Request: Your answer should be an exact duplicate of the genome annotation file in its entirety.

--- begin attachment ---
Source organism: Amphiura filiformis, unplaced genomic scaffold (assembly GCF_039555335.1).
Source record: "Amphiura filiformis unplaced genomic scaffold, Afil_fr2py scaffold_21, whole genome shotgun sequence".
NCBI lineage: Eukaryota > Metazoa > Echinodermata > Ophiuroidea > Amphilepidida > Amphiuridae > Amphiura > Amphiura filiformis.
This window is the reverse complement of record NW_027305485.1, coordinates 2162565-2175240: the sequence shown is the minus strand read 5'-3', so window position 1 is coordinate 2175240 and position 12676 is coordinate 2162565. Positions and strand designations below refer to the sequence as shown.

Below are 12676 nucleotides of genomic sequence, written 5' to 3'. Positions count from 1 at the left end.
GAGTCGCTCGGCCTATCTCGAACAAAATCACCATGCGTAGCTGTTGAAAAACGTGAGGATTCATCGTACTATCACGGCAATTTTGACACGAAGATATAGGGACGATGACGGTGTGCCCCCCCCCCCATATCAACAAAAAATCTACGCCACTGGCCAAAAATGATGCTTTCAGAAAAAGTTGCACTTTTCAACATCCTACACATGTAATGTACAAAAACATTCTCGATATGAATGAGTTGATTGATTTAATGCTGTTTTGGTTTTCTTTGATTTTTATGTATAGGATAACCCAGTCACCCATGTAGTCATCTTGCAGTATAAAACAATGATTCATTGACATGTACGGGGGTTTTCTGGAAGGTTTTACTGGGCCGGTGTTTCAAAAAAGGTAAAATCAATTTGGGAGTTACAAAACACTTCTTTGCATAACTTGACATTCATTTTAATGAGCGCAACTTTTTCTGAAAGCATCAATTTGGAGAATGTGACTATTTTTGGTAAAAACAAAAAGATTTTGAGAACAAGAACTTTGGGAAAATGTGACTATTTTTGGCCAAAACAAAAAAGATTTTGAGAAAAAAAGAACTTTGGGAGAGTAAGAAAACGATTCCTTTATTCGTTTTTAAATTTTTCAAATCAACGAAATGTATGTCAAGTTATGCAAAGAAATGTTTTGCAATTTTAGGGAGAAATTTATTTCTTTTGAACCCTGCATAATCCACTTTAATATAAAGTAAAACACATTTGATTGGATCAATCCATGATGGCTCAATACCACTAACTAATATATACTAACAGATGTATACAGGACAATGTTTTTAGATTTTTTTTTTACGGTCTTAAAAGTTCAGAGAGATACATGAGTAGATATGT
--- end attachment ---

Source organism: Amphiura filiformis, unplaced genomic scaffold (assembly GCF_039555335.1).
Source record: "Amphiura filiformis unplaced genomic scaffold, Afil_fr2py scaffold_21, whole genome shotgun sequence".
NCBI lineage: Eukaryota > Metazoa > Echinodermata > Ophiuroidea > Amphilepidida > Amphiuridae > Amphiura > Amphiura filiformis.
This window is the reverse complement of record NW_027305485.1, coordinates 2162565-2175240: the sequence shown is the minus strand read 5'-3', so window position 1 is coordinate 2175240 and position 12676 is coordinate 2162565. Positions and strand designations below refer to the sequence as shown.

Below are 12676 nucleotides of genomic sequence, written 5' to 3'. Positions count from 1 at the left end.
GAGTCGCTCGGCCTATCTCGAACAAAATCACCATGCGTAGCTGTTGAAAAACGTGAGGATTCATCGTACTATCACGGCAATTTTGACACGAAGATATAGGGACGATGACGGTGTGCCCCCCCCCCCATATCAACAAAAAATCTACGCCACTGGCCAAAAATGATGCTTTCAGAAAAAGTTGCACTTTTCAACATCCTACACATGTAATGTACAAAAACATTCTCGATATGAATGAGTTGATTGATTTAATGCTGTTTTGGTTTTCTTTGATTTTTATGTATAGGATAACCCAGTCACCCATGTAGTCATCTTGCAGTATAAAACAATGATTCATTGACATGTACGGGGGTTTTCTGGAAGGTTTTACTGGGCCGGTGTTTCAAAAAAGGTAAAATCAATTTGGGAGTTACAAAACACTTCTTTGCATAACTTGACATTCATTTTAATGAGCGCAACTTTTTCTGAAAGCATCAATTTGGAGAATGTGACTATTTTTGGTAAAAACAAAAAGATTTTGAGAACAAGAACTTTGGGAAAATGTGACTATTTTTGGCCAAAACAAAAAAGATTTTGAGAAAAAAAGAACTTTGGGAGAGTAAGAAAACGATTCCTTTATTCGTTTTTAAATTTTTCAAATCAACGAAATGTATGTCAAGTTATGCAAAGAAATGTTTTGCAATTTTAGGGAGAAATTTATTTCTTTTGAACCCTGCATAATCCACTTTAATATAAAGTAAAACACATTTGATTGGATCAATCCATGATGGCTCAATACCACTAACTAATATATACTAACAGATGTATACAGGACAATGTTTTTAGATTTTTTTTTTACGGTCTTAAAAGTTCAGAGAGATACATGAGTAGATATGT